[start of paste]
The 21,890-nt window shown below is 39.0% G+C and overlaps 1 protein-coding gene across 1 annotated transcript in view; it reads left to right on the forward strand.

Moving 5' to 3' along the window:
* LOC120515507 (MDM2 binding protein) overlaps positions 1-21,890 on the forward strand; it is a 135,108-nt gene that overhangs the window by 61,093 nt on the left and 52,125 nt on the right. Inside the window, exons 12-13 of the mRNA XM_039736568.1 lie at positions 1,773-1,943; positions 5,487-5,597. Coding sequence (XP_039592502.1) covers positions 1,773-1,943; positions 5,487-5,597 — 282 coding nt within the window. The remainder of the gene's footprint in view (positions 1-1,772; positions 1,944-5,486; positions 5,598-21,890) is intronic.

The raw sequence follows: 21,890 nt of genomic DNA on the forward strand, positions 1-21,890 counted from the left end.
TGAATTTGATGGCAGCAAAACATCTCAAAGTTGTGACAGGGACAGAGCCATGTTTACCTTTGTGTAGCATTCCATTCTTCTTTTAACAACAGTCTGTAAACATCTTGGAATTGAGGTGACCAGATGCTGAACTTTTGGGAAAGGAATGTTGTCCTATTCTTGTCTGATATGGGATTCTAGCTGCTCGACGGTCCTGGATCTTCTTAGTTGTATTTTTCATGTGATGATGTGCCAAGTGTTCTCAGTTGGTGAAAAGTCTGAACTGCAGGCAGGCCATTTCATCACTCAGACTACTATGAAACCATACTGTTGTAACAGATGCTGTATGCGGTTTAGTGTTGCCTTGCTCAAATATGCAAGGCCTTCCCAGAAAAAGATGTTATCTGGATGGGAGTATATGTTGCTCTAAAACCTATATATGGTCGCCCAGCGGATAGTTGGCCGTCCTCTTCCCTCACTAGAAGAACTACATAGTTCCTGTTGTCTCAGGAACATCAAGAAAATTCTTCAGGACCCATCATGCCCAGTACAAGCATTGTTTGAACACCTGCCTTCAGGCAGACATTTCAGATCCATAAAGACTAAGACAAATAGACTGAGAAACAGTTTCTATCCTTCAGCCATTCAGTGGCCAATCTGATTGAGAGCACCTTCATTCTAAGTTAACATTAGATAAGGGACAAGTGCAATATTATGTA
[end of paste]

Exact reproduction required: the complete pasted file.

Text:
The 21,890-nt window shown below is 39.0% G+C and overlaps 1 protein-coding gene across 1 annotated transcript in view; it reads left to right on the forward strand.

Moving 5' to 3' along the window:
* LOC120515507 (MDM2 binding protein) overlaps positions 1-21,890 on the forward strand; it is a 135,108-nt gene that overhangs the window by 61,093 nt on the left and 52,125 nt on the right. Inside the window, exons 12-13 of the mRNA XM_039736568.1 lie at positions 1,773-1,943; positions 5,487-5,597. Coding sequence (XP_039592502.1) covers positions 1,773-1,943; positions 5,487-5,597 — 282 coding nt within the window. The remainder of the gene's footprint in view (positions 1-1,772; positions 1,944-5,486; positions 5,598-21,890) is intronic.

The raw sequence follows: 21,890 nt of genomic DNA on the forward strand, positions 1-21,890 counted from the left end.
TGAATTTGATGGCAGCAAAACATCTCAAAGTTGTGACAGGGACAGAGCCATGTTTACCTTTGTGTAGCATTCCATTCTTCTTTTAACAACAGTCTGTAAACATCTTGGAATTGAGGTGACCAGATGCTGAACTTTTGGGAAAGGAATGTTGTCCTATTCTTGTCTGATATGGGATTCTAGCTGCTCGACGGTCCTGGATCTTCTTAGTTGTATTTTTCATGTGATGATGTGCCAAGTGTTCTCAGTTGGTGAAAAGTCTGAACTGCAGGCAGGCCATTTCATCACTCAGACTACTATGAAACCATACTGTTGTAACAGATGCTGTATGCGGTTTAGTGTTGCCTTGCTCAAATATGCAAGGCCTTCCCAGAAAAAGATGTTATCTGGATGGGAGTATATGTTGCTCTAAAACCTATATATGGTCGCCCAGCGGATAGTTGGCCGTCCTCTTCCCTCACTAGAAGAACTACATAGTTCCTGTTGTCTCAGGAACATCAAGAAAATTCTTCAGGACCCATCATGCCCAGTACAAGCATTGTTTGAACACCTGCCTTCAGGCAGACATTTCAGATCCATAAAGACTAAGACAAATAGACTGAGAAACAGTTTCTATCCTTCAGCCATTCAGTGGCCAATCTGATTGAGAGCACCTTCATTCTAAGTTAACATTAGATAAGGGACAAGTGCAATATTATGTA